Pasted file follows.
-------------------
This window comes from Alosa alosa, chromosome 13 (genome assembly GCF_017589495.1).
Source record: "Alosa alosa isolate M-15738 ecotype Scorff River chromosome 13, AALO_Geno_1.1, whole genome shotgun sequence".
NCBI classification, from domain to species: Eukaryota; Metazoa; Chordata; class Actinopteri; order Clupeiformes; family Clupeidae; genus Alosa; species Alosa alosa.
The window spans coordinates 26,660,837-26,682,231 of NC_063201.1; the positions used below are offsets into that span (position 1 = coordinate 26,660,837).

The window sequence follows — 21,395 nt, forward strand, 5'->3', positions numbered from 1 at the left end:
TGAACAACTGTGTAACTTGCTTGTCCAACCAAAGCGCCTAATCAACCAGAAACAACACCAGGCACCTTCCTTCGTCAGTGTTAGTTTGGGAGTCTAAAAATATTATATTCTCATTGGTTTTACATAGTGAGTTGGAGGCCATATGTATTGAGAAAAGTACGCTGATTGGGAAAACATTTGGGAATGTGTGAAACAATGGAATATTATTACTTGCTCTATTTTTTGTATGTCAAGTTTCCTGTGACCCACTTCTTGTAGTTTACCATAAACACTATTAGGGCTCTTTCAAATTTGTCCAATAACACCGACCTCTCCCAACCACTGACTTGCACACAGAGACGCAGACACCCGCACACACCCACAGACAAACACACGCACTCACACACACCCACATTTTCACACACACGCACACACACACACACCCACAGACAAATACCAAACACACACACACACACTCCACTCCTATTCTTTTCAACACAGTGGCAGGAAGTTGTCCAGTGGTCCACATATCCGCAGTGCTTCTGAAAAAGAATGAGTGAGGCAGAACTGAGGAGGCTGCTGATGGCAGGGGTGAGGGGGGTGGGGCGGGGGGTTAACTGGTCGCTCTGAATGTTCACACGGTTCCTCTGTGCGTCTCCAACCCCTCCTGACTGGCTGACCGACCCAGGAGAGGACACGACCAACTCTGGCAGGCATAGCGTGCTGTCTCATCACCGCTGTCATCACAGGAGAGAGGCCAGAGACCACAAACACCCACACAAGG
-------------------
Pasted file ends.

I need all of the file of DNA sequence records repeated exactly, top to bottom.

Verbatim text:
This window comes from Alosa alosa, chromosome 13 (genome assembly GCF_017589495.1).
Source record: "Alosa alosa isolate M-15738 ecotype Scorff River chromosome 13, AALO_Geno_1.1, whole genome shotgun sequence".
NCBI classification, from domain to species: Eukaryota; Metazoa; Chordata; class Actinopteri; order Clupeiformes; family Clupeidae; genus Alosa; species Alosa alosa.
The window spans coordinates 26,660,837-26,682,231 of NC_063201.1; the positions used below are offsets into that span (position 1 = coordinate 26,660,837).

The window sequence follows — 21,395 nt, forward strand, 5'->3', positions numbered from 1 at the left end:
TGAACAACTGTGTAACTTGCTTGTCCAACCAAAGCGCCTAATCAACCAGAAACAACACCAGGCACCTTCCTTCGTCAGTGTTAGTTTGGGAGTCTAAAAATATTATATTCTCATTGGTTTTACATAGTGAGTTGGAGGCCATATGTATTGAGAAAAGTACGCTGATTGGGAAAACATTTGGGAATGTGTGAAACAATGGAATATTATTACTTGCTCTATTTTTTGTATGTCAAGTTTCCTGTGACCCACTTCTTGTAGTTTACCATAAACACTATTAGGGCTCTTTCAAATTTGTCCAATAACACCGACCTCTCCCAACCACTGACTTGCACACAGAGACGCAGACACCCGCACACACCCACAGACAAACACACGCACTCACACACACCCACATTTTCACACACACGCACACACACACACACCCACAGACAAATACCAAACACACACACACACACTCCACTCCTATTCTTTTCAACACAGTGGCAGGAAGTTGTCCAGTGGTCCACATATCCGCAGTGCTTCTGAAAAAGAATGAGTGAGGCAGAACTGAGGAGGCTGCTGATGGCAGGGGTGAGGGGGGTGGGGCGGGGGGTTAACTGGTCGCTCTGAATGTTCACACGGTTCCTCTGTGCGTCTCCAACCCCTCCTGACTGGCTGACCGACCCAGGAGAGGACACGACCAACTCTGGCAGGCATAGCGTGCTGTCTCATCACCGCTGTCATCACAGGAGAGAGGCCAGAGACCACAAACACCCACACAAGG